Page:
That’s super-easy. Let’s start by adding the NuGet which wraps the JWT handler and handles token validation for WIndows Azure AD in OWIN. Open the “Manage NuGet Packages” dialog, and search for Microsoft.Owin.Security.ActiveDirectory.

image

Install the highlighted.

That done, we have to add the right middleware in the pipeline. Open the solution you created following the MSDN magazine article, and head to the Startup.Auth.cs file. Copy the call to UseWindowsAzureActiveDirectoryBearerAuthentication (I was in vacation in Fiji when the name was paicked up, true story Smile) and paste it in your Startup.cs file in the self hosted API project, as follows:

using Microsoft.Owin.Security.ActiveDirectory;
using Owin;
using System.Web.Http;

namespace SelfHostingFunAPI
{
    public class Startup
    {
        public void Configuration(IAppBuilder appBuilder)
        {
            // Configure Web API for self-host. 
            HttpConfiguration config = new HttpConfiguration();
            config.Routes.MapHttpRoute(
                name: "DefaultApi",
                routeTemplate: "api/{controller}/{id}",
                defaults: new { id = RouteParameter.Optional }
            );

            appBuilder.UseWindowsAzureActiveDirectoryBearerAuthentication(
                new WindowsAzureActiveDirectoryBearerAuthenticationOptions
                {
                    Audience = "https://contoso7.onmicrosoft.com/RichAPI",
                    Tenant = "contoso7.onmicrosoft.com"
                });

            appBuilder.UseWebApi(config);
        }
    }
}

The new code is in bold. You’ll notice that instead of relying on the config settings (as I did when targeting full ASP.NET/IIS) here I pasted directly the values, but of course you can keep those wherever you deem most appropriate.

Beware: the order with which you add the middleware is significant. Thanks Hongye for catching that!

Now our pipeline includes the right middleware: if we receive a JWT, we’ll validate it and if it checks out we’ll pass the corresponding ClaimsPrincipal to the API body. Very good, but not good enough. Let’s modify the controller class to mandate that all callers must present a valid token from the tenant of choice:

using System;
using System.Collections.Generic;
using System.Security.Claims;
using System.Web.Http;

namespace SelfHostingFunAPI
{
    [Authorize]
    public class ValuesController : ApiController
    {
        public IEnumerable<string> Get()
        {
            Console.WriteLine("==>I have been called by {0}",
                              ClaimsPrincipal.Current.FindFirst(ClaimTypes.Upn));
            return new string[] { "value1", "value2" };
        }
    }
}

As before, the new code is in bold. The key element here is the [Authorize] attribute, which adds the constraint to all of the methods in the class.
I feel a bit dirty in adding a writeline in the body of  web API, but it will be useful to show on the service console that we’ve been called by the intended identity. The UPN claim is among the ones that Windows Azure AD sends in JWTs.

Believe it or not, that’s all we had to do to secure the Web API: we just had to add the code in bold Smile
Now, let’s take care of the client.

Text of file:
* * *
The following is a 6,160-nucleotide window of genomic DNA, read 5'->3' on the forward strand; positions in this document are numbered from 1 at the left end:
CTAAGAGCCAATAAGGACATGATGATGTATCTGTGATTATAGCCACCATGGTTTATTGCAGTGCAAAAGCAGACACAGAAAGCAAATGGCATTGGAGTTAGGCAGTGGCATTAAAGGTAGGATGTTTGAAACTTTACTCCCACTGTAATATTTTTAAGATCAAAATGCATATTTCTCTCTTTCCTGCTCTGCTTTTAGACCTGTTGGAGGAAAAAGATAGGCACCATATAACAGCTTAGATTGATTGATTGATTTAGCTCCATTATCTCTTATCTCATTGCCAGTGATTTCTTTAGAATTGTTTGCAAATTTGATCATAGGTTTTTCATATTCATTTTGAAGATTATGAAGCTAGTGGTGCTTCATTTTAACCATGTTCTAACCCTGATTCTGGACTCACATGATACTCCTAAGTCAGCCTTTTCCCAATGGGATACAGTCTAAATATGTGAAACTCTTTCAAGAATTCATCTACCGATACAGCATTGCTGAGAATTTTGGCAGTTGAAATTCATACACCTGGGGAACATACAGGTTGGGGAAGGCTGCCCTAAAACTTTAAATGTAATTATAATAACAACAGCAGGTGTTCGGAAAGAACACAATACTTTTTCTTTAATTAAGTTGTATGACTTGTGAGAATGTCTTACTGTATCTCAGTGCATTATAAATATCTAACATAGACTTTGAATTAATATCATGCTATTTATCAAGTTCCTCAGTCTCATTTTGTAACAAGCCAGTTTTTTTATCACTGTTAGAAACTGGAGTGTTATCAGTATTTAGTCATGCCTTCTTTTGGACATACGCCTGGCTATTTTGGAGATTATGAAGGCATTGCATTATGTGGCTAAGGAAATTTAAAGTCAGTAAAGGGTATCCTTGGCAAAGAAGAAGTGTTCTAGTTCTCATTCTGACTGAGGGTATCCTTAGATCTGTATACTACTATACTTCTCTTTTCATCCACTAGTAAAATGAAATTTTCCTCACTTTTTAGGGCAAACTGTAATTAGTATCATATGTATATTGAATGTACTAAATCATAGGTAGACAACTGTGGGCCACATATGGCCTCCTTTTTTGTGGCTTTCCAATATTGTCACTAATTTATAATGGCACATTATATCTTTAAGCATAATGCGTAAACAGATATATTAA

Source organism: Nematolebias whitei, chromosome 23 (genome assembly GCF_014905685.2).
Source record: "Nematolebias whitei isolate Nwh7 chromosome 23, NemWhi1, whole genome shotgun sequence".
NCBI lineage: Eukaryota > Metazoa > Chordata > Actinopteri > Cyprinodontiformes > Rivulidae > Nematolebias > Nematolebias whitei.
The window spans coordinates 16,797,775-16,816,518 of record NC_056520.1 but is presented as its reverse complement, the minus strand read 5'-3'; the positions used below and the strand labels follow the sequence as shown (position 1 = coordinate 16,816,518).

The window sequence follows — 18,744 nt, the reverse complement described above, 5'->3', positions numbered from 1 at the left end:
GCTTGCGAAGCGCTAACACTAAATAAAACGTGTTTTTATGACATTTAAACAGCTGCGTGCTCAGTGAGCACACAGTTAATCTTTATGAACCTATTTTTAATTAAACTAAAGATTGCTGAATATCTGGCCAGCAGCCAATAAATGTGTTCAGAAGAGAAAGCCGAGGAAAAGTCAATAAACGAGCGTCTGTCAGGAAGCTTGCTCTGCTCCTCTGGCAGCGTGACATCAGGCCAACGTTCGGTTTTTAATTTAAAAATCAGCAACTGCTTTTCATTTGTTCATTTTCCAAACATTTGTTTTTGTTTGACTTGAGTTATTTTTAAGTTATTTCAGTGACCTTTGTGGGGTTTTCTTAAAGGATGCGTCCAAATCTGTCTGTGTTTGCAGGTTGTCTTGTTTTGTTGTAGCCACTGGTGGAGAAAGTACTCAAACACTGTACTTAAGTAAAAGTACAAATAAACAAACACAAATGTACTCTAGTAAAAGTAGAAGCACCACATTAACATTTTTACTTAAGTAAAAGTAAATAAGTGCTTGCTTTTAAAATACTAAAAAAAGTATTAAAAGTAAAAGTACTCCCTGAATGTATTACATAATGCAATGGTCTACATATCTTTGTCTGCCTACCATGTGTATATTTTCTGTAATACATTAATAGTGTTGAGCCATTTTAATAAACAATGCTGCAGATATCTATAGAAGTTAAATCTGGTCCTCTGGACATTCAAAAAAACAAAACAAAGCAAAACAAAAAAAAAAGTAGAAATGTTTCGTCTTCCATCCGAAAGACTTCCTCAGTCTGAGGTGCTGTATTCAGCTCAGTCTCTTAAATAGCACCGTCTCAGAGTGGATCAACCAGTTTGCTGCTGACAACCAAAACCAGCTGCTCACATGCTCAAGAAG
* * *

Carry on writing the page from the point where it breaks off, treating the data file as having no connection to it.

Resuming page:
Create a Client App and Test the API

If you want to do things quickly: you can simply take the WPF client created for the MSDN magazine tutorial, point it to the URL of the self-hosted service () and use it ‘as in’ – and you’ll be seeing things in action.
That said. Given that we used a nice & rugged console, I thought it would be more tough of me to show a client also implemented as a console Smile if you want to try it yourself, create a console app and use something like the following as main:

[STAThread]
static void Main(string[] args)
{
    HttpClient client = new HttpClient();
    Console.ForegroundColor = ConsoleColor.Green;
    Console.WriteLine("Client ready.");
    Console.WriteLine("Press any key to invoke the service");
    Console.WriteLine("Press ESC to terminate");
    ConsoleKeyInfo cki;
    
    AuthenticationContext _ac = 
       new AuthenticationContext("https://login.windows.net/contoso7.onmicrosoft.com");
    AuthenticationResult _arr = null;

    do
    {
        cki = Console.ReadKey(true);
        // get the access token
        _arr = _ac.AcquireToken("https://contoso7.onmicrosoft.com/RichAPI", 
                                "be182811-9d0b-45b2-9ffa-52ede2a12230", 
                                new Uri("http://whatevah"));
        // invoke the web API
        string result = string.Empty;
        HttpClient httpClient = new HttpClient();
        httpClient.DefaultRequestHeaders.Authorization =
            new AuthenticationHeaderValue("Bearer", _arr.AccessToken);                
        HttpResponseMessage response = httpClient.GetAsync("http://localhost:9000/api/Values").Result;
        // display the result
        if (response.IsSuccessStatusCode)
        {
            result = response.Content.ReadAsStringAsync().Result;                    
            Console.WriteLine("==> Successfully invoked the service");
            Console.WriteLine(result);
        }

    } while (cki.Key != ConsoleKey.Escape);
}

This is a very classic ADAL client. Getting the token requires the usual 2 lines of code (the settings are straight from the client registered for calling the API in the MSDN Magazine , the rest is showing some text and performing the actual REST call.

Want to see this moving? Start both projects and trigger a call.

image

Sign in as any user in your tenant, and you’ll get to something like the screen below:

image

Ta-dah! Note

Wrap

What did we see? In a nutshell:

  • You don’t need VS2013 and associated tools to use OWIN, VS2012 works just fine
  • OWIN can be used in absolutely minimal apps – including cases in which there’s no web server
  • As long as the OWIN pipeline is there, the authentication middleware is happy – and does its job without requiring any special treatment

I don’t know about you, but I find this very promising – looking forward to have more and more of our claims identity goodness available in similar fashion! Winking smile